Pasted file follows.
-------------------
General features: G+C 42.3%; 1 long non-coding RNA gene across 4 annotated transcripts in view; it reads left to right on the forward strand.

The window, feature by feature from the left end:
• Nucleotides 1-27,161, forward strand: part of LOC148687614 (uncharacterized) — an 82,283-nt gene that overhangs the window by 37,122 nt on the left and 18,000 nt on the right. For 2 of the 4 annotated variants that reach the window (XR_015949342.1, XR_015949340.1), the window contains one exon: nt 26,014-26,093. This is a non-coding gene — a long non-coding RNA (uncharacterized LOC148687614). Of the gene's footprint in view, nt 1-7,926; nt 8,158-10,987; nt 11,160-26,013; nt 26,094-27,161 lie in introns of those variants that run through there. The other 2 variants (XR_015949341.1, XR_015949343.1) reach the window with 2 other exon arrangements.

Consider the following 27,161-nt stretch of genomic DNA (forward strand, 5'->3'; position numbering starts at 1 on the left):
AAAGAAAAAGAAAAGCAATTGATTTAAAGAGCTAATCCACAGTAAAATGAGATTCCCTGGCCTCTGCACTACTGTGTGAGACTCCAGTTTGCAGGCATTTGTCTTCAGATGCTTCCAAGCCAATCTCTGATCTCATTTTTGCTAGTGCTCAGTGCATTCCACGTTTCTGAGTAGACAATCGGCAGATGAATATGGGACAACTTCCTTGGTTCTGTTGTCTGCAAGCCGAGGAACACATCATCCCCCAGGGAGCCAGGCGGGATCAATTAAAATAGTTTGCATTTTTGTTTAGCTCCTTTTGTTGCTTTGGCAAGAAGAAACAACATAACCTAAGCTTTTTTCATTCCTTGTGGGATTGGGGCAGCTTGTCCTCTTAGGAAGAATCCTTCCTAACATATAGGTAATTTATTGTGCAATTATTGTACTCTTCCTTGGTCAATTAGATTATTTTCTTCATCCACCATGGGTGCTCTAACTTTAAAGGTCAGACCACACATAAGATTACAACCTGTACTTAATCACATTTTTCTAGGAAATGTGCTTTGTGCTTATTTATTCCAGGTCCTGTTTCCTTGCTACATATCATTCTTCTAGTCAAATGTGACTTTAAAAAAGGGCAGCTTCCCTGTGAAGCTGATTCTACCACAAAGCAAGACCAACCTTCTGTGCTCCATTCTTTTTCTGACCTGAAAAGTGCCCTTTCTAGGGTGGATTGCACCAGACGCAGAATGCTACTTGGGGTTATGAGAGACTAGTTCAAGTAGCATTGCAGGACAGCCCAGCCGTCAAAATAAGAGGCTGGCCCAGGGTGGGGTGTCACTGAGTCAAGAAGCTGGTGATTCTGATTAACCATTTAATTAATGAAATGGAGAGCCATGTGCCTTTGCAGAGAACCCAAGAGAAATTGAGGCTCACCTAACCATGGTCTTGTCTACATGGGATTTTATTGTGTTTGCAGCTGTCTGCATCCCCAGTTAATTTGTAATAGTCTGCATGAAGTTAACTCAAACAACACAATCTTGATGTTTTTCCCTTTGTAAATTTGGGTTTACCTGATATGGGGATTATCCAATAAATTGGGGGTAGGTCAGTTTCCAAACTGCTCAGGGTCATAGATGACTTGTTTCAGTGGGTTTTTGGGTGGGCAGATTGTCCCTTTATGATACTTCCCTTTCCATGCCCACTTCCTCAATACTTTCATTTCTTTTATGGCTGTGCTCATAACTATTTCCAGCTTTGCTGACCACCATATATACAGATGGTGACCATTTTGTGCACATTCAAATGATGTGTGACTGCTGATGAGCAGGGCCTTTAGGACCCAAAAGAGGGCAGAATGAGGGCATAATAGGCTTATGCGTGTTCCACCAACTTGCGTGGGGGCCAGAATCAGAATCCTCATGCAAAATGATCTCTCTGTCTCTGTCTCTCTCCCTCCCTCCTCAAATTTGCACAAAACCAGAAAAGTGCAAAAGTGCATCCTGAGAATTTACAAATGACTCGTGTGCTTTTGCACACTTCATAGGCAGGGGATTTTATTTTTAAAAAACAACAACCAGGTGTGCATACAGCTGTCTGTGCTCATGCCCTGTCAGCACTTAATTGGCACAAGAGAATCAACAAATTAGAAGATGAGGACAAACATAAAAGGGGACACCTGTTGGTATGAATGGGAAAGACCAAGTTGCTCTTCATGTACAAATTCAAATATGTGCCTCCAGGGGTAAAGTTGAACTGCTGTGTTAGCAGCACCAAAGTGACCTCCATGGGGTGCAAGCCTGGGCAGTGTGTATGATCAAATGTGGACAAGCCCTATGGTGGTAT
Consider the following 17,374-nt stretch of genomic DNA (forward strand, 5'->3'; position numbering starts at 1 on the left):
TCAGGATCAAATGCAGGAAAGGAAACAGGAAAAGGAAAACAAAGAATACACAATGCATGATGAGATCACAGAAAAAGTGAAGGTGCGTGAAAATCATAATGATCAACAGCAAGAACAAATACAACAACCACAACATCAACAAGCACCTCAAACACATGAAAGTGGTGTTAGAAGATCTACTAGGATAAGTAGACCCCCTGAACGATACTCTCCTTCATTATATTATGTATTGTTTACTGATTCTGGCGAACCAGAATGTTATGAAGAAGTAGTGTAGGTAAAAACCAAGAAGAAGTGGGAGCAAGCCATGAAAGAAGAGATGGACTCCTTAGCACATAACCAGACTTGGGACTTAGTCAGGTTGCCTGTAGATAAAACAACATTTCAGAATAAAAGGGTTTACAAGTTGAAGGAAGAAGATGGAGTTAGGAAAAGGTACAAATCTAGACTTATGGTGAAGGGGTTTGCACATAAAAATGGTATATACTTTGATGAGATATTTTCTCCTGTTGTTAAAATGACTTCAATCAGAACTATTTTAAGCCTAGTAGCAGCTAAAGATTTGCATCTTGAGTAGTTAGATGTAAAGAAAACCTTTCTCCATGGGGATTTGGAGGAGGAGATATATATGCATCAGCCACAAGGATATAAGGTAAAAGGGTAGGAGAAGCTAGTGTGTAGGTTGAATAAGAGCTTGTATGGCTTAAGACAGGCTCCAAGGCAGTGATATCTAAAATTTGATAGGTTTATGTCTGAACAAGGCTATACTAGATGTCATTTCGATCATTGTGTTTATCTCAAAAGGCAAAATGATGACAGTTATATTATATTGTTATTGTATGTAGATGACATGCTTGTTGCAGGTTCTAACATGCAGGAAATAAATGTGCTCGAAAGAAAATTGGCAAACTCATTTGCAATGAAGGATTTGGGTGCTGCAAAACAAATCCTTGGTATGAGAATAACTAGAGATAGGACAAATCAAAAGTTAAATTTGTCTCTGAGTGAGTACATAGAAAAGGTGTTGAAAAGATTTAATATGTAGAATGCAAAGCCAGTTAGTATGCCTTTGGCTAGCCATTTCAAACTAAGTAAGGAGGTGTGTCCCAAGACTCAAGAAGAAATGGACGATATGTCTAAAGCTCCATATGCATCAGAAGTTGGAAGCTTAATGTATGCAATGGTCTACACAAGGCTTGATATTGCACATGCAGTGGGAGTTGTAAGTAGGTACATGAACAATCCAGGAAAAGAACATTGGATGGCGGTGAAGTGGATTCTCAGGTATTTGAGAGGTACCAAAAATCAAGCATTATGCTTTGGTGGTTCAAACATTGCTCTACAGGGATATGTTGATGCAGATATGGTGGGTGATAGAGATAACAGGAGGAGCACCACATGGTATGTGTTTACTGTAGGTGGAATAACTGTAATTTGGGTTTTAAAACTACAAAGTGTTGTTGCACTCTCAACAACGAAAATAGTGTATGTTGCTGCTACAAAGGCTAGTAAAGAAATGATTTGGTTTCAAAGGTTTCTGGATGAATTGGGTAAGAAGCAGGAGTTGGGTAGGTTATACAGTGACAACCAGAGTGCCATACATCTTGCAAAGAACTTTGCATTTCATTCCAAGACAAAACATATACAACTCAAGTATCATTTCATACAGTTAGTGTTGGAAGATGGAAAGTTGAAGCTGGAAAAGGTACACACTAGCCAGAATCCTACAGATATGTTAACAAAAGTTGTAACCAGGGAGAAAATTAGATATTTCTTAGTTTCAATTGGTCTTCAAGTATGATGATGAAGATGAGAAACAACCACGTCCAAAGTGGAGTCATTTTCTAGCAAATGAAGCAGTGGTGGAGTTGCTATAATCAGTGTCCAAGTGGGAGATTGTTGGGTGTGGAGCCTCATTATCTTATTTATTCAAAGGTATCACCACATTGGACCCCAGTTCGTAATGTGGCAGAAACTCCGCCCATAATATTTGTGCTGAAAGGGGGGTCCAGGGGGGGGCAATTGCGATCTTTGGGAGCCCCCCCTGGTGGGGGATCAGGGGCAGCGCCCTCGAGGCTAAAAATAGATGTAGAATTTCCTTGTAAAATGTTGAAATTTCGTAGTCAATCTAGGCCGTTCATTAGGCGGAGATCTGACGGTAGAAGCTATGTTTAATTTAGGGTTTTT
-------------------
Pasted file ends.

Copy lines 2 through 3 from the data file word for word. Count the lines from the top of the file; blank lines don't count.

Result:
The window, feature by feature from the left end:
• Nucleotides 1-27,161, forward strand: part of LOC148687614 (uncharacterized) — an 82,283-nt gene that overhangs the window by 37,122 nt on the left and 18,000 nt on the right. For 2 of the 4 annotated variants that reach the window (XR_015949342.1, XR_015949340.1), the window contains one exon: nt 26,014-26,093. This is a non-coding gene — a long non-coding RNA (uncharacterized LOC148687614). Of the gene's footprint in view, nt 1-7,926; nt 8,158-10,987; nt 11,160-26,013; nt 26,094-27,161 lie in introns of those variants that run through there. The other 2 variants (XR_015949341.1, XR_015949343.1) reach the window with 2 other exon arrangements.